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June 13th, 2018 / New Atlas

Although it’s associated with nasty cigarettes, the tobacco plant is also a potential source of vaccines, biofuel and antibiotics. Now, a chemical from the plant is also being used as a bug repellent for crops, which could replace eco-unfriendly insecticides.

One of the problems with insecticides is the fact that they not only kill crop-eating insects, but also beneficial species such as bees and butterflies. Additionally, through storm runoff and soil leaching, they make their way into rivers and lakes, causing widespread environmental damage.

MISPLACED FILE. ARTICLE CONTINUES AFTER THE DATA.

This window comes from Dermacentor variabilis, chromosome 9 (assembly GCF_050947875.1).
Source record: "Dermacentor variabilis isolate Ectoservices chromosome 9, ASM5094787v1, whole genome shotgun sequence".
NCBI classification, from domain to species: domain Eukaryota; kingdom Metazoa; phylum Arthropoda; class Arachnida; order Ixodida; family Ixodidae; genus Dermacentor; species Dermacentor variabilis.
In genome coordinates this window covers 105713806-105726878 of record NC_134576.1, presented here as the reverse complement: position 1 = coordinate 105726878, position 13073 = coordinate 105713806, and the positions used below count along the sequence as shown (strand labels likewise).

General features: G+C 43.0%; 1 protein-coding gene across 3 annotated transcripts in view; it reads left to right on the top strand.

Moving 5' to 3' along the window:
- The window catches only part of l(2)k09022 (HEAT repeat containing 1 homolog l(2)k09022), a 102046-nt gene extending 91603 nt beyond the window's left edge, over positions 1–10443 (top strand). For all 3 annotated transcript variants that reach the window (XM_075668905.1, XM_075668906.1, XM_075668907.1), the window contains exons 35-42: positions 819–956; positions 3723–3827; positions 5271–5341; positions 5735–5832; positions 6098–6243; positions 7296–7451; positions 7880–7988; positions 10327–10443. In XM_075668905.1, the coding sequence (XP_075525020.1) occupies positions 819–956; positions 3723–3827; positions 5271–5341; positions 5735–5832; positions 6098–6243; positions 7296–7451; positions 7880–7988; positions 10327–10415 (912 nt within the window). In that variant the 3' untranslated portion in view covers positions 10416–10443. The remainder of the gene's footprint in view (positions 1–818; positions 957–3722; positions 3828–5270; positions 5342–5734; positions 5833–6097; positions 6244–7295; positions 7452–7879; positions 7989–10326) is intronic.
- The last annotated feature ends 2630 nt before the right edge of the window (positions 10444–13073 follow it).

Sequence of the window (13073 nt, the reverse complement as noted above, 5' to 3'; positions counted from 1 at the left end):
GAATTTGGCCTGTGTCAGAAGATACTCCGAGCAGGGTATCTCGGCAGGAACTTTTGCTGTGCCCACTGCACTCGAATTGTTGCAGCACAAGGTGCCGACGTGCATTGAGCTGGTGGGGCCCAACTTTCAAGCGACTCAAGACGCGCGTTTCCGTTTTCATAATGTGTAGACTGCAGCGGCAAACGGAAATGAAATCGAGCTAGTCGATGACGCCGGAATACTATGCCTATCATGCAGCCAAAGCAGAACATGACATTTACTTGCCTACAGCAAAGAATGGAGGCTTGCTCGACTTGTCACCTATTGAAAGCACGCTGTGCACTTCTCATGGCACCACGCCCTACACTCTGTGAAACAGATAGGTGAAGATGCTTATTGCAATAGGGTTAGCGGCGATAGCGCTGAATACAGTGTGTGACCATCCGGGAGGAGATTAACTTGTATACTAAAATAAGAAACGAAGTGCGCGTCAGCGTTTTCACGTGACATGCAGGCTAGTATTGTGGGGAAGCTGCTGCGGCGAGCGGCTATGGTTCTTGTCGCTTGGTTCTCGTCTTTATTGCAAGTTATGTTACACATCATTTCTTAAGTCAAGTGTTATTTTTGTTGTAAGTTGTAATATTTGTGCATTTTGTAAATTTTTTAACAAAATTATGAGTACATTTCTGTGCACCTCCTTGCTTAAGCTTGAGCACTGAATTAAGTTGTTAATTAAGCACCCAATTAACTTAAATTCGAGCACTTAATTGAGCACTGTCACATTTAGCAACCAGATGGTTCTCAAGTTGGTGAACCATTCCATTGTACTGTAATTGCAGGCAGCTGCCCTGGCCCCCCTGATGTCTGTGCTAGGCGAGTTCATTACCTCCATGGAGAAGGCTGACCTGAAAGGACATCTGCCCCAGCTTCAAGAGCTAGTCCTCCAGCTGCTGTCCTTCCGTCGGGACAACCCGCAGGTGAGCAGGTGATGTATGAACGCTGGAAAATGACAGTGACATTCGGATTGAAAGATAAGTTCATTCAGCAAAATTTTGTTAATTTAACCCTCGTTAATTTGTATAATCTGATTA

The tobacco plant, however, is able to protect itself from insects on its own. It does so by producing a chemical known as cembratrienol (or CBTol for short) in its leaves. Bugs are repelled by the odor of CBTol, and as a result tend to stay away. Read more